Michelle Obama Interview

I’ve hit Michelle hard on here a few times. For the sake of fairness: Michelle in her own words.

Your next First Lady?

With SpongeBob on her TV, Lauryn Hill on her iPod, two BlackBerrys in her purse and, she hopes, the White House in her future, Michelle Obama is moving fast. Writer Tonya Lewis Lee attempts to catch up.

Michelle Obama

Obama: campaigning for her guy

I have to admit I was a little intimidated by Michelle Obama when I first saw her. She was standing on the far side of a hotel conference room, and I got the impression of a regal woman who has a model’s height (she’s 5’11”) and a classic, understated chic. But then she came forward, extended an endless arm and broke out her famous million-watt smile. She gave me a big hug—as if we were old girlfriends—and I felt as though I’d known her forever. I guess part of my comfort came from the similarities in our lives. Michelle and I are both lawyers; we both have two children (I have a daughter, Satchel, 12, and a son, Jackson, 10; her girls are Malia, 9, and Sasha, 6); and we’re both married to very public men. My husband is director Spike Lee; hers is Barack Obama, the third black United States senator since Reconstruction and our would-be next president.

First I saw Michelle’s friendliness, then I saw her focus. This was business; she had a job to do and a message to get across. She answered each question with enthusiasm, leaning in to me and gesturing with her expressive hands.

Being First Lady was probably not on her mind in 1988, when she met Barack. A product of Chicago’s South Side (her father was a city pump operator, and her mother a secretary) and a graduate of Princeton University and Harvard Law School, she was an attorney at the Sidley Austin firm in Chicago when she was assigned to mentor a new summer intern, Barack. Four years later they married. Now, while her husband runs for the presidency, Michelle, 43, does the lion’s share of raising their girls and works as vice president of community and external affairs for the University of Chicago Hospitals. She’s on the road several days a week for the Obama campaign, shaking hands, charming the media, making speeches…and history.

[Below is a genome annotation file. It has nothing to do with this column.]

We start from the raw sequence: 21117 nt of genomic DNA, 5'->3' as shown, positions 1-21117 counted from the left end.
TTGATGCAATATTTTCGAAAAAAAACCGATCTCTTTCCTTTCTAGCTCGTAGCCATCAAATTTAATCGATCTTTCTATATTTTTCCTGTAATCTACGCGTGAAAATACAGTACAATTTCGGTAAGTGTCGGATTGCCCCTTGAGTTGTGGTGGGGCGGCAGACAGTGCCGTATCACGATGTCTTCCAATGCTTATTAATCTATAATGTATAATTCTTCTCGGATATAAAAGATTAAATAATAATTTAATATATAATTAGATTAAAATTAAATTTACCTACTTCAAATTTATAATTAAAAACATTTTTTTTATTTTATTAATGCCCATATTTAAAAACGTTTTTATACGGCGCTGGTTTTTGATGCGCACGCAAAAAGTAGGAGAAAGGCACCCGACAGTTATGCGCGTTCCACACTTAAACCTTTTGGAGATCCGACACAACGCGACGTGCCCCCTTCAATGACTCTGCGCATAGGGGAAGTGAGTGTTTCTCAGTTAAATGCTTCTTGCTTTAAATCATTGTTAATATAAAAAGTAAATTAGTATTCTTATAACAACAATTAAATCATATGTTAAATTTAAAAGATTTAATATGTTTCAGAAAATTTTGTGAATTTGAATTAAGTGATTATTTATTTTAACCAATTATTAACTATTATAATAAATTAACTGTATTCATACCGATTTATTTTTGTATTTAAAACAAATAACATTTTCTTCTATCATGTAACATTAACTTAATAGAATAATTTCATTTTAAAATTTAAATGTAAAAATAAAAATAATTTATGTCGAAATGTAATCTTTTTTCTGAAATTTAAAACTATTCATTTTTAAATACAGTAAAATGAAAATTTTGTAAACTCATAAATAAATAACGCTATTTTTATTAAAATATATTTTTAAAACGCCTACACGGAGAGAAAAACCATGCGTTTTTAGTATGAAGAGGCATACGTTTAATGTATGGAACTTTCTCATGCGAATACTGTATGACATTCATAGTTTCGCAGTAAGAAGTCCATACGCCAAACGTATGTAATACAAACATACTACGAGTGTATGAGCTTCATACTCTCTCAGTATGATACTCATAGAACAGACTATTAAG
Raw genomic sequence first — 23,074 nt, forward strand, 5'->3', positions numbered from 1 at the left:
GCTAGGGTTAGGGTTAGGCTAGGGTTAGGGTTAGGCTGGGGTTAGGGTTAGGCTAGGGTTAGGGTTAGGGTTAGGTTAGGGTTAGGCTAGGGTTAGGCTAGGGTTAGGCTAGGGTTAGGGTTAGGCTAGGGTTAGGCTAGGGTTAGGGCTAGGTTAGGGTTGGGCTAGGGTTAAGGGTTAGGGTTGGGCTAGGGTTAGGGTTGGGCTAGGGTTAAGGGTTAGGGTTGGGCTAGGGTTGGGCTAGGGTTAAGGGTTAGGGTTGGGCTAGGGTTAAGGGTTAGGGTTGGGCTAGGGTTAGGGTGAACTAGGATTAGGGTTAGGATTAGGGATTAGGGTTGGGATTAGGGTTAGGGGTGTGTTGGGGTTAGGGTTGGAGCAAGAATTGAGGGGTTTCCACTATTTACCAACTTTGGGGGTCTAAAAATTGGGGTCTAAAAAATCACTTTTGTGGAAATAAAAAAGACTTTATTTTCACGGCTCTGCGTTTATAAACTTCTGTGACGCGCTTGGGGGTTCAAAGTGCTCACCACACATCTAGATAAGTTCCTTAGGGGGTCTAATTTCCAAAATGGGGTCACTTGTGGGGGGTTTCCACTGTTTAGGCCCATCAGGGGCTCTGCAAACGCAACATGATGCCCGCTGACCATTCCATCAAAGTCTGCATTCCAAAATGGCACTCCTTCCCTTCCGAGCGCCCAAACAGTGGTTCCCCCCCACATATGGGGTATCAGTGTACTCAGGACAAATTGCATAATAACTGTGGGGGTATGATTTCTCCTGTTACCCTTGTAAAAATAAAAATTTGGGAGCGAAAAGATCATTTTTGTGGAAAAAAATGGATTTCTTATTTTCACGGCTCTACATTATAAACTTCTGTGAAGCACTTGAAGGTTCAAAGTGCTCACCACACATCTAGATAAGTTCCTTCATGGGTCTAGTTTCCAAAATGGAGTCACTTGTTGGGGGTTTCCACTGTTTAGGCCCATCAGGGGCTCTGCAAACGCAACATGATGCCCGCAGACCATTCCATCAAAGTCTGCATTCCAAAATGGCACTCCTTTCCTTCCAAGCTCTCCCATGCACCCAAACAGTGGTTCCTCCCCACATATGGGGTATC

TONYA LEWIS LEE: People seem to think that you are the secret weapon of your husband’s campaign.

MICHELLE OBAMA: I feel so much passion for this candidacy. When we made the decision to get in this race, there was a side of me that said, “Oh, no. This is going to be so personally disruptive—why put yourself through that?” But then I let myself dream about what his presidency would mean [to the nation and the world] and I get goose bumps.

TLL: You once said, “Politics is a waste of time.”

MO: That statement reflects my cynicism about politics, not about Barack. My thought has always been that he has something special to offer the political process, which can be a mean-spirited game. Over the years I’ve become more confident in people’s ability to recognize a good thing.

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Honestly, if it weren’t for her liberal (as opposed to progressive) views and her husbands Marxist taint, I’d not have a problem with Michelle Obama. At a certain level, I understand the race issue. I don’t completely agree with some black folks on the issue of racism. I do, however, see the problems and I undertand how certain views are formed. There is guilt enough for everyone.

As I’ve said before, though, America has a discrimination problem. Not a racism problem. People say that Michelle didn’t mean what she said with the “first time/proud” statement. If that is the case, she should speak more clearly to her ideals. General statements like that serve only to stoke the flames of unrest and division. If she [and Obama] wants unity. Truly. She should strive to speak and act towards unity.